Owning a rental property not only provides a second source of income, but it's also an asset that you can leverage for cash if needed. If you own a rental property, you can take out a home equity loan against the rental property, provided you meet the lender's criteria. Home equity loans can be used to fund remodeling projects or to pay off other debts.
As long as their is equity in the home and you meet lender requirements, you can take out a home equity loan on your rental property.
Rental properties are considered an investment property by mortgage lenders. These homes are not the owner's primary residence and they are rented out for the majority of the year to tenants who pay rent. Mortgages on investment properties generally carry a higher interest rate and the lender usually require borrowers to have a down payment of at least 20 percent.
Home Equity Loans
Home equity loans are also commonly called "second mortgages" because they are an additional loan on top of the original mortgage. The amount you have available to borrow is based on your home's equity value. This is simply the difference between your unpaid mortgage balance and the current appraised value of your home. Home equity loans are disbursed in a lump sum of money that you can use at your discretion.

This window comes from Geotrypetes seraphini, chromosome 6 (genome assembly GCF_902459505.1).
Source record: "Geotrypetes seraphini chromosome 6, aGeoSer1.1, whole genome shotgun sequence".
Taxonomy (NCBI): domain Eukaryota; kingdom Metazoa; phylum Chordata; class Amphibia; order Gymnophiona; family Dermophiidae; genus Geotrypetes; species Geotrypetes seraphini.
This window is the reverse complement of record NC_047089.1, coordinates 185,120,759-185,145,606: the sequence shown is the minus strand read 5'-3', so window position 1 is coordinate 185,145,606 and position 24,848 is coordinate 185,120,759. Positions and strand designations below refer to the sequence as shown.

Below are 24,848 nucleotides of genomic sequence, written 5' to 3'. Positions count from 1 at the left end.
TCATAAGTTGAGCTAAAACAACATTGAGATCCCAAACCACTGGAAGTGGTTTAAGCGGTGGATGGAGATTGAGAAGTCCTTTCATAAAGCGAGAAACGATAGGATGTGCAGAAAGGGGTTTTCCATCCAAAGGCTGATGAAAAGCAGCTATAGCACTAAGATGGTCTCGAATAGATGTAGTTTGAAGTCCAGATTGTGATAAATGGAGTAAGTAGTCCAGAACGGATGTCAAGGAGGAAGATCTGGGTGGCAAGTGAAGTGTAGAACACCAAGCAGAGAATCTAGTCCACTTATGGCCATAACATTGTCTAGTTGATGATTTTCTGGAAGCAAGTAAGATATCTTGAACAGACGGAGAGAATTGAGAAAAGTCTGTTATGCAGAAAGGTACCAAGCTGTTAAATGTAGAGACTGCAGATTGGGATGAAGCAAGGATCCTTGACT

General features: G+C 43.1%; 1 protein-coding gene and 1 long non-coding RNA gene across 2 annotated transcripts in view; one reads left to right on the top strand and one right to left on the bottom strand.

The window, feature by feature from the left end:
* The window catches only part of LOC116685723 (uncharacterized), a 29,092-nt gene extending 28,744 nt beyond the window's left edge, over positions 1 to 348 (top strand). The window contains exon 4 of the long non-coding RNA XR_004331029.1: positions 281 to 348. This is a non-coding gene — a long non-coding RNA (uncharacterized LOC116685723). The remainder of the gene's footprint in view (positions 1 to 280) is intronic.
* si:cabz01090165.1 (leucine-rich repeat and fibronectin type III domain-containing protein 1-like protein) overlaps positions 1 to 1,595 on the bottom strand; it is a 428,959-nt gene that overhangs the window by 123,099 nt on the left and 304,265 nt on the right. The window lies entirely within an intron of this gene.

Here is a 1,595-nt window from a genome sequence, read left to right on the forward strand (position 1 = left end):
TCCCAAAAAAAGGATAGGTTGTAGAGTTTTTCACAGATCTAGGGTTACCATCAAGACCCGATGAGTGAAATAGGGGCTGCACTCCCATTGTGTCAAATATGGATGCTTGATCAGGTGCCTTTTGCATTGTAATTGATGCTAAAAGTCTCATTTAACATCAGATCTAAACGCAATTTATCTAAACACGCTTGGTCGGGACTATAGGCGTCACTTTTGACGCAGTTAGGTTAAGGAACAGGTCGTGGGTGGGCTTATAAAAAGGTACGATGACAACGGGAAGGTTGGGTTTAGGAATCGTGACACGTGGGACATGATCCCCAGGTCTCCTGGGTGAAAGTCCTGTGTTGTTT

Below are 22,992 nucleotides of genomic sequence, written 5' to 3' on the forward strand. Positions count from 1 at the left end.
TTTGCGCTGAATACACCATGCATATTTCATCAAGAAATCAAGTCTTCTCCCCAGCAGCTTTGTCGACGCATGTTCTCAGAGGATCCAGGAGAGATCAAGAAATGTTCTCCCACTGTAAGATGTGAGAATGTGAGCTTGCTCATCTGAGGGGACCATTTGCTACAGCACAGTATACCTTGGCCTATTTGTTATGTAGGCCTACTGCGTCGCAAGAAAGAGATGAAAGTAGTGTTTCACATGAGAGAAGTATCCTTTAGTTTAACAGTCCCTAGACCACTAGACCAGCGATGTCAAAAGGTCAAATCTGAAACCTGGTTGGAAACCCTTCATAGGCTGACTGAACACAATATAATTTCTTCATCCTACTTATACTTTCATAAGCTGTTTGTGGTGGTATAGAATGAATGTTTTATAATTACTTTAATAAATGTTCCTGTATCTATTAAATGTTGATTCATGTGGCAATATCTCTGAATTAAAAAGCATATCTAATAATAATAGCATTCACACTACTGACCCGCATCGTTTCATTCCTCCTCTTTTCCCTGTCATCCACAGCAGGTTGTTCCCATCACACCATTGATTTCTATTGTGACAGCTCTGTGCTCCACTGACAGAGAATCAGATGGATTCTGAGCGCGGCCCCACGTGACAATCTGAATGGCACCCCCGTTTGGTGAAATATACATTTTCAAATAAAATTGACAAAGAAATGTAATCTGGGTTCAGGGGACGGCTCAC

A home equity line of credit, or HELOC, is similar to the standard home equity loan with one exception. Instead of getting a lump sum of money, you'll have access to a line of credit with a set limit. Your bank will provide you checks or a card to use in association with this account, just like you would use any other credit card or checking account. You only use what you need, therefore you'll only pay back what you've borrowed. Typically, HELOCs have a draw period that lasts five to 10 years. You can borrow and repay money freely during this time. Once the draw period is over, you enter the repayment term to repay the balance.
Lending Criteria and Considerations
In general, mortgage lenders use the same set of lending criteria for a home equity loan as a conventional mortgage. Your credit history must be good and you need to earn enough income to support the extra monthly payments. Most lenders won't lend 100 percent of the equity value without higher fees, so expect to only get a loan on up to 80 percent. If you have $100,000 in equity available, you can expect to get up to $80,000 from a lender. The interest rate on equity loans is generally slightly higher than the current conventional mortgage rate. You'll also incur closing costs with an equity loan.
- How to Find Out What the Equity Is in Your Home
- How to Use Equity as Collateral
- Can I Borrow More Than My House Is Worth?
- The Eligibility for a Mortgage Refinance
- Differences Between a Mortgage & a Home Equity Loan
- What Are the Disadvantages of an All-In-One Mortgage Account?
- How to Finance an Apartment Building
- How to Refinance Paid for Property & Cash Out Equity